I spent a large portion of my twenties away from all forms of children after 6 years of babysitting, and when I was exposed to them again, it was so easy to get aggravated by the shear energy of a child kicking the chair I sat in on that super tight flight – so easy!  Granted, I have a very low level of patience for anyone, really.  But now as more and more children seem to be popping up around me, I am turning a corner.  It’s not their parents’ fault they are loud.  They are still learning the ways of the world, still so innocent and excited about life.  Now when I see a kid acting a little crazy, I just smile.  They are enjoying life and God bless their parents who have to deal with that energy 24 hours a day.

But while I am at least gaining patience for the little people, I am nowhere near wanting my own just yet – so don’t get any ideas!  I am more than happy to spend time with my nephew or my friends’ kids, but I am still fond of the fact that I can return them at the end of a visit. I have my own noisy household to deal with.

Teens Do the Darndest Things

January 10, 2012 at 6:46 am | Posted in Life and Living | 1 Comment
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When I was working at my last job, I had a very high profile client who was launching a campaign geared towards parents of teenagers.  The goal was to encourage parents to have open and honest conversation with their children about sex and relationships.  At the time, I was thrilled to work on this project as it was something I believed was really important seeing as the majority of my lessons on this topic were learned through Cosmo magazine, friends, and awkward early experiences.  I could easily flash back to my teenage years and think, “I wish my parents would have told me that.”

At the time that I was working on this project, there were no children, let alone teenagers, in my life.  I had gone from babysitting a wide age range of children for 6 years to college and the years following college where there was not an adolescent in sight.  So while I remember what it was like for me, I had no one to show me what it’s like in this day and age to be an adolescent.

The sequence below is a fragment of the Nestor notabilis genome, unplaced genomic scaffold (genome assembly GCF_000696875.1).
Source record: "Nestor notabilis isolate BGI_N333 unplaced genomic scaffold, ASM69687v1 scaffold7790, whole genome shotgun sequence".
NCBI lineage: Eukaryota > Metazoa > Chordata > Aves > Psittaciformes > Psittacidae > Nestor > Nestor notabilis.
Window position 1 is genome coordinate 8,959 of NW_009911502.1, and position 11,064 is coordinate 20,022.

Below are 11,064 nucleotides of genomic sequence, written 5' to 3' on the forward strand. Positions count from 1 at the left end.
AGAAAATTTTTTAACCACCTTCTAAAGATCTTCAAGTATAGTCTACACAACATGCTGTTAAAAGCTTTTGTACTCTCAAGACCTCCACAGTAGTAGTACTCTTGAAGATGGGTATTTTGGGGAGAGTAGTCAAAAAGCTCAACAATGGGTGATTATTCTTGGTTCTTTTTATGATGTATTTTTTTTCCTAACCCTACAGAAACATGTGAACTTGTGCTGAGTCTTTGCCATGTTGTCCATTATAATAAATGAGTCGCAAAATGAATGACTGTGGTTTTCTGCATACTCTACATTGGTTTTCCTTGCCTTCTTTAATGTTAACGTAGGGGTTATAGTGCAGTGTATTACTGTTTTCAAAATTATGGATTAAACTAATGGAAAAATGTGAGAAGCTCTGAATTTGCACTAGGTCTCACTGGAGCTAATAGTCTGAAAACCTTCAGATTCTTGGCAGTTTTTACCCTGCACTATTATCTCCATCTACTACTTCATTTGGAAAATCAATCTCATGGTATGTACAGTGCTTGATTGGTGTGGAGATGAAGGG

Fast forward to present day.  Beyond the babies that are popping up seemingly everywhere, there are some teens in my life today that I can influence, even without being a parent.  So when I get caught up in conversations with other adults about the teens we know and their activities and how we respond, I can see so clearly how difficult it is to communicate effectively and be the person they need you to be.  Adults just don’t agree on how to manage teen issues or how they should treat teens.  What is the appropriate response, particularly when a teen wants to know about your life as a teen?  What should we be asking teens on a daily basis to make them feel like valued members of society and not youngin’s that know nothing?  How do we teach them right from wrong without telling them what not to do?

It’s a delicate balance, and I’m happy to have this experience now while I am still young.  Because although times have changed, so much of the learning process has to stayed the same, even though many of the questions I had came a few years later than they may come now.  I think the most important thing is to remember how it was when you were there, which is easier to do when you are still young.  But if you can keep the memories alive, you can more easily put yourself in the teen’s shoes so they truly believe that you understand, that you are there to help and not to pry, that you are to be trusted and that your opinion really matters when it comes to the tough decisions teens have to make.